i. Relationship between data protection and AI regulation
AI systems are dependent on data sets as AI processes data for the algorithmic training phase, and the usage phase. Therefore, AI development presupposes the access to, and creation of, massive data sets.
When AI processes personal data, the provisions of the GDPR will apply. The key points of concern between AI and data protection include the risk of re-identification of data subjects, profiling, and classification of inferred personal information as ‘personal data’. Further, the concepts of consent and purpose limitation under the GDPR may be consistent with AI applications, subject to whether consent is specific to AI-related processing or application, whether consent to profiling practices becomes a prerequisite to availing services, the degree of freedom available to a data subject when providing such consent, and freedom to withdraw consent.
Further, the AI framework imposes obligations of high accuracy, transparency, and security on high-risk AI systems when it comes to data governance – all of which must be enabled by access to accurate, complete and representative data sets. Given the close relationship between AI and data, any new rules to regulate AI must take into consideration the rights and obligations under the GDPR and their interaction with obligations under the new rules.
ii. How does the AI framework fit into the GDPR?
A potential concern arising from the GDPR’s interplay with the AI framework is the grounds to process ‘special categories of personal data’ (‘SCPD’). Processors are prohibited from processing SCPD except as provided under a limited list of grounds in the GDPR. The AI framework allows providers of AI to process SCPD to carry out bias monitoring, detection and correction in high-risk AI.
Providers of high-risk AI need to, on the one hand, carefully monitor bias in algorithms, and on the other hand comply with the GDPR on processing SCPD. The GDPR permits processing of SCPD when the data subject provides explicit consent for specific purposes, and for substantial public interest; however, as discussed above, algorithm training for AI systems requires massive data sets, and therefore, it is not feasible for AI developers to obtain explicit consent from individual data subjects when they train their systems. However, providers of high-risk AI may be permitted to process SCPD under the public interest ground due to risks of biased algorithms, subject to the safeguards mentioned in the GDPR.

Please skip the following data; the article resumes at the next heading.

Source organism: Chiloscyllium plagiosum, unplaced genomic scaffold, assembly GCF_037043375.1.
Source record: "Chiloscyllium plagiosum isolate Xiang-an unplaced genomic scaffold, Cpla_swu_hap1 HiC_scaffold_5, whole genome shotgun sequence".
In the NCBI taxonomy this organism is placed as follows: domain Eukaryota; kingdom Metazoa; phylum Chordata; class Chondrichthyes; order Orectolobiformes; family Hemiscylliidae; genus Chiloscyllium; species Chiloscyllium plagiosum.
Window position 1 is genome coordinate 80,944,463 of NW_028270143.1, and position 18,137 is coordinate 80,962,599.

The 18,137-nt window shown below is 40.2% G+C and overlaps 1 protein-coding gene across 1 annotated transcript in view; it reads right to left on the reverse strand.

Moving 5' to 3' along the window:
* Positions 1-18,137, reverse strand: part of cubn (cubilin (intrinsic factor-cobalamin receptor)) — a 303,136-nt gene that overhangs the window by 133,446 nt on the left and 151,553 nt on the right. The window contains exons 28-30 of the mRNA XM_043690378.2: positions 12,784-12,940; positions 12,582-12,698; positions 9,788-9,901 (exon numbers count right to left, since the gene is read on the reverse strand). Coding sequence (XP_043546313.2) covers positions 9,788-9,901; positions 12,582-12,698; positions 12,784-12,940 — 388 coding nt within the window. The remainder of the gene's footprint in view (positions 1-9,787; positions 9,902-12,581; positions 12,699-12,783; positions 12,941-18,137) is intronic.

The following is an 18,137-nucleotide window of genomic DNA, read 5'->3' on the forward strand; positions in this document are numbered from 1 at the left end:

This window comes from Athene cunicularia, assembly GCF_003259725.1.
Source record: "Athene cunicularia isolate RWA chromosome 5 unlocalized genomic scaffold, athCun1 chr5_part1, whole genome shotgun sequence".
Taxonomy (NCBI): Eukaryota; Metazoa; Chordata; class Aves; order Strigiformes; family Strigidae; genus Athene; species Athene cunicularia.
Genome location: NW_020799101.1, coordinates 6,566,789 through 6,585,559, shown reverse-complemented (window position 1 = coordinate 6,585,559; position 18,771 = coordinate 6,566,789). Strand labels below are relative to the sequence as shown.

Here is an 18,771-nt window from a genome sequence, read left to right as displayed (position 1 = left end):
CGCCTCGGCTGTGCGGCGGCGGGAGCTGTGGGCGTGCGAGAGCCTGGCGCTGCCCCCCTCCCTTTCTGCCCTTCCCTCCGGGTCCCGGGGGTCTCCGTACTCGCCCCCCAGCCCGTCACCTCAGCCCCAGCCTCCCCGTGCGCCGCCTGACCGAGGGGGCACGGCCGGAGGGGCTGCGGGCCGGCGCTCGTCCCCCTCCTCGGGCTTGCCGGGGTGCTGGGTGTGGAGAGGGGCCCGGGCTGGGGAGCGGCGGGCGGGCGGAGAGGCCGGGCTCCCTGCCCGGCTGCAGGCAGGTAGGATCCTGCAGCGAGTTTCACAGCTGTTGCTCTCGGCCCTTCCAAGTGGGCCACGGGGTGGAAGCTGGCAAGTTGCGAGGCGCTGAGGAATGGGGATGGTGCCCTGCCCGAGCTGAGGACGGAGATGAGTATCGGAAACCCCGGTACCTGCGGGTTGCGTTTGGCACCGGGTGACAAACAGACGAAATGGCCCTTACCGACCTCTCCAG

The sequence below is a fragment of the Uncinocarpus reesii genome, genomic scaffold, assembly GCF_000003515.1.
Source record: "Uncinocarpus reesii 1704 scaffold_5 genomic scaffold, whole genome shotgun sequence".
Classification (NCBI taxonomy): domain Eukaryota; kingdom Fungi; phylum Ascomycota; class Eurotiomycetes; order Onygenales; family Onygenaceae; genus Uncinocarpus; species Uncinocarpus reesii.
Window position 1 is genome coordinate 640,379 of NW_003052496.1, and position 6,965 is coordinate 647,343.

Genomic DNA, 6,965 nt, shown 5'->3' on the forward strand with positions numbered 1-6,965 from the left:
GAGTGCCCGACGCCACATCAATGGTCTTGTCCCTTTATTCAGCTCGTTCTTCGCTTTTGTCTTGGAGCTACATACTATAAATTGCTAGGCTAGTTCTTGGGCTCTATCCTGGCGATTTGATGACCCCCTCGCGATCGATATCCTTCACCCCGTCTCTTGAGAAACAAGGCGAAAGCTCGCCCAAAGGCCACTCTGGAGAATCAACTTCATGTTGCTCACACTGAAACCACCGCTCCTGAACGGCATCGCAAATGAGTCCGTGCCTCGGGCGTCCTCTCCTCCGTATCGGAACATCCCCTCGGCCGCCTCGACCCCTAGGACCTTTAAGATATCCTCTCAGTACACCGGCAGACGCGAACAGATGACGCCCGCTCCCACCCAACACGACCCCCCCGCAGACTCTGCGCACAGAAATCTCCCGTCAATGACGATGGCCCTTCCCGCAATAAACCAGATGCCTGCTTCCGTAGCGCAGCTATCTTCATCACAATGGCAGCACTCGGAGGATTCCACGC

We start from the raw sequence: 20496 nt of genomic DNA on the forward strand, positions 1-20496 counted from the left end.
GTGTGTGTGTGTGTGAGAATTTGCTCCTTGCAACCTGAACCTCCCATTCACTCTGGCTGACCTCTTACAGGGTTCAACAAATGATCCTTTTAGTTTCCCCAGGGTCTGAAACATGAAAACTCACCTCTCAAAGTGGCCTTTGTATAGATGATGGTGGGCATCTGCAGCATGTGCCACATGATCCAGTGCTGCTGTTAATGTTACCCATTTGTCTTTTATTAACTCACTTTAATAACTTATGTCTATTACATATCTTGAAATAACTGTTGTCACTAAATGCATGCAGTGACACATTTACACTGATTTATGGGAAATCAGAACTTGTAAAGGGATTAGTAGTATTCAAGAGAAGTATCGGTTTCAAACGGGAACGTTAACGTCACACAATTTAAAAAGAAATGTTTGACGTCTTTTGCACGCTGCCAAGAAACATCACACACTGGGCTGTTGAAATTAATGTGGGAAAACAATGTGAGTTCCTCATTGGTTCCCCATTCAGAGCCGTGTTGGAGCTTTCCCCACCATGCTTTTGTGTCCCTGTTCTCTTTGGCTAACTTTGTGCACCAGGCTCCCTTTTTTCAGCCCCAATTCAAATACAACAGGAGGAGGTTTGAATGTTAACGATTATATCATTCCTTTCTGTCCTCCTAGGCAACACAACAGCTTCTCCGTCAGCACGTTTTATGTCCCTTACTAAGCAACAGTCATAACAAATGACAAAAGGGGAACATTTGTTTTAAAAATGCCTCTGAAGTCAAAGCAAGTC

Processing SCPD under the AI framework is permitted when ‘strictly necessary’; but the AI framework itself is not a legal ground to process SCPD. Without a corresponding provision under the GDPR to allow providers to process SCPD for obligations under the AI framework, uncertainties may still persist for AI providers and data subjects. This, coupled with extraterritorial application and the hefty penalties for non-compliance under both frameworks warrants clarity from the regulators. Therefore, the authors suggest that the GDPR be suitably modified to establish that obligations of high-risk AI providers under the AI framework can be a valid ground to process SCPD, subject to safety and privacy standards. This will help the industry conduct bias monitoring while still being compliant with the GDPR.
The AI framework seeks to be forward-looking; and its ramifications will be far-reaching. The authors note above that the application of the AI framework merely on the basis of AI Output appears to be extraneous and therefore to enforce extraterritoriality without hindering global innovation, the AI framework must borrow the ‘Offering Test’ from the GDPR to determine liability. Further, as obligations under the AI framework will need high-risk AI providers to process SCPD, there is a need to ensure congruence between the AI framework and the GDPR. To this end, modifying the latter to enable high-risk AI providers to process SCPD will help achieve effective bias monitoring, detection, and correction.
 Sanjana L. B., V-year student, Symbiosis Law School, Hyderabad, and Sanah Javed, Associate, Trilegal. All views expressed in this article are the authors’ personal views.